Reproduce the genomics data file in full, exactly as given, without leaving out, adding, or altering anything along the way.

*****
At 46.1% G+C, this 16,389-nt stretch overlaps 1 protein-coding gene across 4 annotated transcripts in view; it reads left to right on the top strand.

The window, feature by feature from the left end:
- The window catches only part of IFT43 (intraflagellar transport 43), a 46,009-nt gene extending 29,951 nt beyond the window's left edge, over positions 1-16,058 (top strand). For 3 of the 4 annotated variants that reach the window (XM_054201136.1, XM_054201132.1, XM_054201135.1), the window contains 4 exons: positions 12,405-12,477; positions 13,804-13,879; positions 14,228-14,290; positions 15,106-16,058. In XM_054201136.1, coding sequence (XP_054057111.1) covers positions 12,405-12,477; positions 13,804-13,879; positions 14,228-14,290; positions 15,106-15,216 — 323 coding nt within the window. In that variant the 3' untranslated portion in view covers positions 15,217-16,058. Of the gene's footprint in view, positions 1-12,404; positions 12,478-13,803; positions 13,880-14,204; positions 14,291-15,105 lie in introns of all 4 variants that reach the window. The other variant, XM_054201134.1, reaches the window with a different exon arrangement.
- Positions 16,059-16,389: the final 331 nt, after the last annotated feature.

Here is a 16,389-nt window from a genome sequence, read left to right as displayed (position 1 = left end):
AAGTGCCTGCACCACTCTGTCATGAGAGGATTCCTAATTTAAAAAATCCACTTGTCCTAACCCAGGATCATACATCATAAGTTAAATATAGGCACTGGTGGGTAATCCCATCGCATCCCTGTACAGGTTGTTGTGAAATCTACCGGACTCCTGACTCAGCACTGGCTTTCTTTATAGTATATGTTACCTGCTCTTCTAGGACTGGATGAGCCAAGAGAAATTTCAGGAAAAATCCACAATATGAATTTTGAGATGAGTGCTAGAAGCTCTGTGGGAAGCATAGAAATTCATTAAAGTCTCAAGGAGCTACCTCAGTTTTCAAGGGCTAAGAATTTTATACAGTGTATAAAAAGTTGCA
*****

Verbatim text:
At 46.1% G+C, this 16,389-nt stretch overlaps 1 protein-coding gene across 4 annotated transcripts in view; it reads left to right on the top strand.

The window, feature by feature from the left end:
- The window catches only part of IFT43 (intraflagellar transport 43), a 46,009-nt gene extending 29,951 nt beyond the window's left edge, over positions 1-16,058 (top strand). For 3 of the 4 annotated variants that reach the window (XM_054201136.1, XM_054201132.1, XM_054201135.1), the window contains 4 exons: positions 12,405-12,477; positions 13,804-13,879; positions 14,228-14,290; positions 15,106-16,058. In XM_054201136.1, coding sequence (XP_054057111.1) covers positions 12,405-12,477; positions 13,804-13,879; positions 14,228-14,290; positions 15,106-15,216 — 323 coding nt within the window. In that variant the 3' untranslated portion in view covers positions 15,217-16,058. Of the gene's footprint in view, positions 1-12,404; positions 12,478-13,803; positions 13,880-14,204; positions 14,291-15,105 lie in introns of all 4 variants that reach the window. The other variant, XM_054201134.1, reaches the window with a different exon arrangement.
- Positions 16,059-16,389: the final 331 nt, after the last annotated feature.

Here is a 16,389-nt window from a genome sequence, read left to right as displayed (position 1 = left end):
AAGTGCCTGCACCACTCTGTCATGAGAGGATTCCTAATTTAAAAAATCCACTTGTCCTAACCCAGGATCATACATCATAAGTTAAATATAGGCACTGGTGGGTAATCCCATCGCATCCCTGTACAGGTTGTTGTGAAATCTACCGGACTCCTGACTCAGCACTGGCTTTCTTTATAGTATATGTTACCTGCTCTTCTAGGACTGGATGAGCCAAGAGAAATTTCAGGAAAAATCCACAATATGAATTTTGAGATGAGTGCTAGAAGCTCTGTGGGAAGCATAGAAATTCATTAAAGTCTCAAGGAGCTACCTCAGTTTTCAAGGGCTAAGAATTTTATACAGTGTATAAAAAGTTGCA